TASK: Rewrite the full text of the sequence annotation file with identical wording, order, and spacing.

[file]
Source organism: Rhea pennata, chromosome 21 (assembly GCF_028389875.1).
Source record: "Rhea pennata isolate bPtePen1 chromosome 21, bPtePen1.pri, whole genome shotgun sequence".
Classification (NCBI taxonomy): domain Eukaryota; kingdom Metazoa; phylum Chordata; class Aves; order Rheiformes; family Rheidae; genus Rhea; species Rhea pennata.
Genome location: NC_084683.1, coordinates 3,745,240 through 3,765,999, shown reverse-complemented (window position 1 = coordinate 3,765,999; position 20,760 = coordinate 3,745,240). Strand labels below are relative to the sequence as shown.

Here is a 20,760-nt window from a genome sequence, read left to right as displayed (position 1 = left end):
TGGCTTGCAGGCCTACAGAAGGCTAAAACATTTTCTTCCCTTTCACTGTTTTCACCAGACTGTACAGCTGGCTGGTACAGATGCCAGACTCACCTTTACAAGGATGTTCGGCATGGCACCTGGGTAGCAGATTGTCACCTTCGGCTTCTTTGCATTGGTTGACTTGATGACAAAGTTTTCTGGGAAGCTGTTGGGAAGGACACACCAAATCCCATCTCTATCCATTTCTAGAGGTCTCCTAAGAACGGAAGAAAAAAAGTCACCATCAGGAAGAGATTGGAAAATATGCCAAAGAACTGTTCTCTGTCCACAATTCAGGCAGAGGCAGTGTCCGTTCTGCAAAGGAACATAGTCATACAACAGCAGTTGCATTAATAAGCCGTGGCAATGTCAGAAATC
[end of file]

Source organism: Rhea pennata, chromosome 21 (assembly GCF_028389875.1).
Source record: "Rhea pennata isolate bPtePen1 chromosome 21, bPtePen1.pri, whole genome shotgun sequence".
Classification (NCBI taxonomy): domain Eukaryota; kingdom Metazoa; phylum Chordata; class Aves; order Rheiformes; family Rheidae; genus Rhea; species Rhea pennata.
Genome location: NC_084683.1, coordinates 3,745,240 through 3,765,999, shown reverse-complemented (window position 1 = coordinate 3,765,999; position 20,760 = coordinate 3,745,240). Strand labels below are relative to the sequence as shown.

Here is a 20,760-nt window from a genome sequence, read left to right as displayed (position 1 = left end):
TGGCTTGCAGGCCTACAGAAGGCTAAAACATTTTCTTCCCTTTCACTGTTTTCACCAGACTGTACAGCTGGCTGGTACAGATGCCAGACTCACCTTTACAAGGATGTTCGGCATGGCACCTGGGTAGCAGATTGTCACCTTCGGCTTCTTTGCATTGGTTGACTTGATGACAAAGTTTTCTGGGAAGCTGTTGGGAAGGACACACCAAATCCCATCTCTATCCATTTCTAGAGGTCTCCTAAGAACGGAAGAAAAAAAGTCACCATCAGGAAGAGATTGGAAAATATGCCAAAGAACTGTTCTCTGTCCACAATTCAGGCAGAGGCAGTGTCCGTTCTGCAAAGGAACATAGTCATACAACAGCAGTTGCATTAATAAGCCGTGGCAATGTCAGAAATC